There’s no hard and fast rule about how often seniors should see their health care providers. For most older adults, though, it’s a good idea to have at least one medical checkup a year. At that visit, a provider can review medications, check on health concerns, talk about lifestyle topics, and go over recommended tests. In this article, we uncover tips on how to avoid frequent hospital visits as you age. Keep reading to learn more.

How to Avoid Frequent Hospital Visits as You Age

Regular health care visits are the perfect opportunity to go over the medications an older adult takes — a key step in maintaining good health. It’s important for a health care provider to know about all of a senior’s medications, including prescription and nonprescription drugs, dietary supplements, and herbal medications. That way, the provider can identify any that could be interacting with one another, possibly causing health problems, and confirm that the medications are managing chronic illnesses effectively.

Going over any health concerns ─ even if they seem small ─ is also an essential part of a senior checkup. Symptoms such as memory loss, sleep problems, constipation, fatigue, or weight loss, for example, could point to underlying health problems that need to be evaluated. Or they might be side effects of medication that could be eliminated with a change in prescription.

Health care providers who see seniors also review lifestyle issues that affect how a person functions day to day. For example, it’s important that seniors are able to navigate their environment in a way that allows them to do what they want, interact with others, perform daily tasks without trouble, and stay healthy.

To help get a sense of that, a provider may ask questions about topics such as dressing and bathing. He or she will want to know if a senior has fallen at any point. A discussion of grocery shopping, cooking, and eating, as well as ease of movement, driving, typical routines, and social interaction, also can help the provider better understand how well a senior is managing daily life.

Preventive services are important for everyone, especially for older adults. This is because your risk for health problems increases as you age. By preventing problems, or identifying them early, you are more likely to live a longer, healthier, and more satisfying life.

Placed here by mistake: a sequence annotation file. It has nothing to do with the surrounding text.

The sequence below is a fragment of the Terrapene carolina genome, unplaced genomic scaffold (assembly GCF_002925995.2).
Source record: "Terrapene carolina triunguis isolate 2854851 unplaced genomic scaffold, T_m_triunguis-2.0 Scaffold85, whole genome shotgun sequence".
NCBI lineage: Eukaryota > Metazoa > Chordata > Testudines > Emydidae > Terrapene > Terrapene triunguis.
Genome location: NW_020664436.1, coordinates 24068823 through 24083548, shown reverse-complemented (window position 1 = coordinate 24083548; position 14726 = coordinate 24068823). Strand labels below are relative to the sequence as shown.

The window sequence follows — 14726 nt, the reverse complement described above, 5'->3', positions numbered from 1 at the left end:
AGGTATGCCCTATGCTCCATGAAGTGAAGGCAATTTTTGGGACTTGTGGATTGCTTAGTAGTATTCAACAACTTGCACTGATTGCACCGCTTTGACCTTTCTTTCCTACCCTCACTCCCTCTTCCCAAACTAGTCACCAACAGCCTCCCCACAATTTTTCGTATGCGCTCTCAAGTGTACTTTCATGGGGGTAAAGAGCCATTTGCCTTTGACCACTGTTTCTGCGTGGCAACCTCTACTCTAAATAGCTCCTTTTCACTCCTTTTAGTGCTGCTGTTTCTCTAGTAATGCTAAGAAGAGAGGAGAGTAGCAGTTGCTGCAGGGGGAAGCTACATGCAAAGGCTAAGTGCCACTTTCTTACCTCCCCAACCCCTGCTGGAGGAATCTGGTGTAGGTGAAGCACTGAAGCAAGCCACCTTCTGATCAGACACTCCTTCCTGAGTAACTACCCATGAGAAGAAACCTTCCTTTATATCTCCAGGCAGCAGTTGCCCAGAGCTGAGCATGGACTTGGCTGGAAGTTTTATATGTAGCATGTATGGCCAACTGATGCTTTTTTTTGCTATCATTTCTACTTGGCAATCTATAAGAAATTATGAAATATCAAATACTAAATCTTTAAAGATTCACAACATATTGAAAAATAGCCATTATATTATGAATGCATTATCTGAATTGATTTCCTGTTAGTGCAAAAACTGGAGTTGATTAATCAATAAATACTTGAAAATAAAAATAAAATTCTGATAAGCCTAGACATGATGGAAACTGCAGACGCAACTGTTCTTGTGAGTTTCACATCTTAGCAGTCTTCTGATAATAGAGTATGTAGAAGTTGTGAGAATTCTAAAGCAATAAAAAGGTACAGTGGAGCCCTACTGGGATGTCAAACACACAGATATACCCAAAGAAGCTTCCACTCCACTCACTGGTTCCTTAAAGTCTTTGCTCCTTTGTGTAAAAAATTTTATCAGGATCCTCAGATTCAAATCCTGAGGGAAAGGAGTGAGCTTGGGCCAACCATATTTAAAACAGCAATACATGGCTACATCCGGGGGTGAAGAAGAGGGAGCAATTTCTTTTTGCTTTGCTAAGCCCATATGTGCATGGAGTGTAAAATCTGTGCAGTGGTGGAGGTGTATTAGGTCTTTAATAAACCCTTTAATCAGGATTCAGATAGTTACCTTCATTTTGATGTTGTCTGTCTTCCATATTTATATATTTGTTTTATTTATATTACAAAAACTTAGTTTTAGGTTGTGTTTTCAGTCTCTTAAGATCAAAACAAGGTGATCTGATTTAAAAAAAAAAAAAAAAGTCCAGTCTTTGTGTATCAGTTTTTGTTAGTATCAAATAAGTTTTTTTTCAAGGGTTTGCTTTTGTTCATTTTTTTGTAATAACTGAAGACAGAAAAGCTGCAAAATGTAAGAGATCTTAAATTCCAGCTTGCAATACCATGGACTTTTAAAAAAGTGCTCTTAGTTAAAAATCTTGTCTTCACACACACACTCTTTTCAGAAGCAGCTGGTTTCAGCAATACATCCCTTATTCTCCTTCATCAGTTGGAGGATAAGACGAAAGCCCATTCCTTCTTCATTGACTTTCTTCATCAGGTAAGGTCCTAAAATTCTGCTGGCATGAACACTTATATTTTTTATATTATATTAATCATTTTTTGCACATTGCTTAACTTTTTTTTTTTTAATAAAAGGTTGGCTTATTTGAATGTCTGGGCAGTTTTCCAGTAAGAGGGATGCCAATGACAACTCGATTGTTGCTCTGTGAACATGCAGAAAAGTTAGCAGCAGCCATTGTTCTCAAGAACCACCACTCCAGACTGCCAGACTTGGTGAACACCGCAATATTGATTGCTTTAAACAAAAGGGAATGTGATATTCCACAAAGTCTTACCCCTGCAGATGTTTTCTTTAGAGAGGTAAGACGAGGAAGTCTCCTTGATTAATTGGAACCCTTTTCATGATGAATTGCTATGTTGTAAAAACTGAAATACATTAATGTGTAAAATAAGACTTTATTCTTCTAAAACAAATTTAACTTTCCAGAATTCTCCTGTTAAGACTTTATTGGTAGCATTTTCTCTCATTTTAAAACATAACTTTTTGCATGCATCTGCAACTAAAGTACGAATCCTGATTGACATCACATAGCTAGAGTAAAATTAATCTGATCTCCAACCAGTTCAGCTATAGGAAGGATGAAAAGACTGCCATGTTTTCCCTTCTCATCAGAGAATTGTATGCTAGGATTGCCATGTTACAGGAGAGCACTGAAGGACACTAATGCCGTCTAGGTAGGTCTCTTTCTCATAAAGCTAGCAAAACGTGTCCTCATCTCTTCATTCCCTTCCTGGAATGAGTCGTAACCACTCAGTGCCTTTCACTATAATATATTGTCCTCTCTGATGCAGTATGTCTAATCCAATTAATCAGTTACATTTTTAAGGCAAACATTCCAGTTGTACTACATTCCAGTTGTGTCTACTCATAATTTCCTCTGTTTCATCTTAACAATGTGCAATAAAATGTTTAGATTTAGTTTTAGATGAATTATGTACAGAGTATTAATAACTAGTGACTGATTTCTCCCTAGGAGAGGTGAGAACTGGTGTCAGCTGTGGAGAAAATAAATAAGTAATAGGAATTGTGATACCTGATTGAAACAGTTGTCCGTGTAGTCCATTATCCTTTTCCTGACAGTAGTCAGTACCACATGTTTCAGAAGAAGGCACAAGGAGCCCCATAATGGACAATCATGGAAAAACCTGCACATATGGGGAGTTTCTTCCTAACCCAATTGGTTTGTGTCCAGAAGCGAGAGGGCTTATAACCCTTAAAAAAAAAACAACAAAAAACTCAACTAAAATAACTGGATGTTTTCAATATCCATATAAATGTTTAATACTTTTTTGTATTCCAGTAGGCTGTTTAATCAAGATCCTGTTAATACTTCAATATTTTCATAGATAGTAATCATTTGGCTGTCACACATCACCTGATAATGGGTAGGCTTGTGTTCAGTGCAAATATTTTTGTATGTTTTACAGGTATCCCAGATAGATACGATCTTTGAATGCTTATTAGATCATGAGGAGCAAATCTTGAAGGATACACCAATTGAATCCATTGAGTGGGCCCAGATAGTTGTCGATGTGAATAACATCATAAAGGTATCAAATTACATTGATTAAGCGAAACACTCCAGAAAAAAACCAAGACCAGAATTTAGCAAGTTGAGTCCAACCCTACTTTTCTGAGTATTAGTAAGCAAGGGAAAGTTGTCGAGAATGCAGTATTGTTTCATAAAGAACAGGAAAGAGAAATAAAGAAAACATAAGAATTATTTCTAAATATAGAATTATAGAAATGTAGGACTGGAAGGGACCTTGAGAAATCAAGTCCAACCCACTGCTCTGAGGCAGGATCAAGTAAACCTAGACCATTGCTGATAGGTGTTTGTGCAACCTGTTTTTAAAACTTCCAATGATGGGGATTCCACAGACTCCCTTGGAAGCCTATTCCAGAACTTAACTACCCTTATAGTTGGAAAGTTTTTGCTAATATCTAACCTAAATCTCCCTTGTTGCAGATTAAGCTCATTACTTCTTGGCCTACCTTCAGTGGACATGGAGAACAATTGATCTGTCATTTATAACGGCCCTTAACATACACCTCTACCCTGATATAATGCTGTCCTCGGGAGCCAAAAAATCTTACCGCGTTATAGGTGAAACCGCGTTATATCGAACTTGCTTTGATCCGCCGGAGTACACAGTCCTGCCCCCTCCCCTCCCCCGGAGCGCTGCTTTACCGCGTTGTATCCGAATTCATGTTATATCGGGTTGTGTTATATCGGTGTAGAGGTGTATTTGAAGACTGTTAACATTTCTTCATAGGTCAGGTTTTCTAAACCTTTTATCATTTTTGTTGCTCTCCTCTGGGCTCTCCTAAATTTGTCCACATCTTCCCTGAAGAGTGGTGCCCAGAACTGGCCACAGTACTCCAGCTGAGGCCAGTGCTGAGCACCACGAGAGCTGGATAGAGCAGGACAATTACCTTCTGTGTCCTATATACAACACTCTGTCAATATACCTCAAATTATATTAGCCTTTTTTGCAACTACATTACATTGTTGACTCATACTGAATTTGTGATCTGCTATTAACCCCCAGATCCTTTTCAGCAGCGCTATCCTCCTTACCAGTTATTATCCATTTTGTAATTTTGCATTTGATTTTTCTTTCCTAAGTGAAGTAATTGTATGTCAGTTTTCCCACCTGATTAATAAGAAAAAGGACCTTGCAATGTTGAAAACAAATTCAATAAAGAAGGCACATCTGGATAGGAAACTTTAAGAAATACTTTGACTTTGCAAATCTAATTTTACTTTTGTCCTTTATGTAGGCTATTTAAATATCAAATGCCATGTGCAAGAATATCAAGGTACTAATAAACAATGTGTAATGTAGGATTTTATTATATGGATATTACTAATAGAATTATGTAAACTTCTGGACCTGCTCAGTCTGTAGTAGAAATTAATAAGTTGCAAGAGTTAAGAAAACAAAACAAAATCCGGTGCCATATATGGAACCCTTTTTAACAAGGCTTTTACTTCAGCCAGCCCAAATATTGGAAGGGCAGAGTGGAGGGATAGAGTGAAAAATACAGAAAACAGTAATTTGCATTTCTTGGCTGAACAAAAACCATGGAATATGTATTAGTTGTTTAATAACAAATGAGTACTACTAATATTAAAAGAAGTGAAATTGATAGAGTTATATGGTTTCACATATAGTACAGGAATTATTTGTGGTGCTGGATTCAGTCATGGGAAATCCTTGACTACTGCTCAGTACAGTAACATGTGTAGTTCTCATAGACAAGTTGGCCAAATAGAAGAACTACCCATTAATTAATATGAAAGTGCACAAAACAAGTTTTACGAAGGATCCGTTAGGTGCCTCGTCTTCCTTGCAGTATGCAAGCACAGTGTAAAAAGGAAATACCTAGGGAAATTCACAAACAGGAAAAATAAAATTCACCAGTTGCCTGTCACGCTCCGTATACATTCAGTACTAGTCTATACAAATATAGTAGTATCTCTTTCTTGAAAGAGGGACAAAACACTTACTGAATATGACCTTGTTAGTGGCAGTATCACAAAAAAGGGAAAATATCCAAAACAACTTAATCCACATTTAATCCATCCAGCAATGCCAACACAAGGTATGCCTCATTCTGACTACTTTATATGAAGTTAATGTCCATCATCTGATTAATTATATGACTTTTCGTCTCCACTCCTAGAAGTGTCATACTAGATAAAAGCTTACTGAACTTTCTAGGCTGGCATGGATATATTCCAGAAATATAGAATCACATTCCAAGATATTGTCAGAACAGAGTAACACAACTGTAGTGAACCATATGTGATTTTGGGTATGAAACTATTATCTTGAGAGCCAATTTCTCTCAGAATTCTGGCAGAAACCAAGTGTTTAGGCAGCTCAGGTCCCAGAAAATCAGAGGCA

What are preventive services?

Many physicians follow service guidelines from the U.S. Preventive Services Task Force. This expert panel reviews research and advises doctors about which preventive services you need depending on your age, medical history, and family history. Preventive services include screenings, vaccinations, and health advice.

Learn if You’re at Risk for Disease

During a checkup, your doctor can find problems that might make you more likely to get sick in the future. A check of your family health history could flag risks for inherited conditions like cancer or diabetes, so you can get the screenings you need to catch them early.
Your doctor will also ask about your diet, fitness, sleep, and stress habits. If you’re not following guidelines in these areas, you’ll get advice on how to improve. And if you smoke or drink too much, your doctor can offer tips on how to quit.

Find Health Problems Early

Your doctor is more likely to find a health problem than you could on your own. Doctors are trained to know what symptoms mean. They can refer you for tests, send you to the right specialist, or recommend treatments.

Conditions like high blood pressure and diabetes often don’t cause symptoms early on. Checks of your weight, blood pressure, blood sugar, and cholesterol levels can help your doctor spot the signs of these diseases early. Many diseases are easiest to treat when they’re caught in their early stages.

Get Up to Date on Tests and Screenings

Your doctor will go over your health history at each year’s visit. That should include a check of whether you’re on track with screening tests like colonoscopy or mammograms. The doctor will also let you know which vaccines you need, like shots for the flu, pneumonia, or shingles.

Gain More Control Over Chronic Conditions

Long-term conditions like diabetes, heart disease, arthritis, and asthma need day-to-day care. Your doctor will check in with you at each visit to make sure you have these diseases under good control. If not, the doctor can recommend changes to your diet or medication.

Often, it’s much cheaper to prevent diseases than to treat them. For example, if you quit smoking with your doctor’s help, your odds get lower for a heart attack, stroke, or cancer. Then you’ll be less likely to need expensive medicines or surgery. Weight loss advice can help you avoid diabetes or heart disease and the treatments they involve.

Understanding the Role of a Primary Care Physician for Aging Adults

Your primary care physician is the keeper of your health records. They can share your health history, test results, and list of medications with any other doctors and specialists you see. Having one person in charge can streamline your medical care. Each checkup gives you a chance to get to know your doctor better. A strong doctor-patient relationship is important. The trust you build will make it easier for you to talk about a personal subject if needed. You’ll also feel better about asking questions or taking advice from your doctor if problems arise in the future.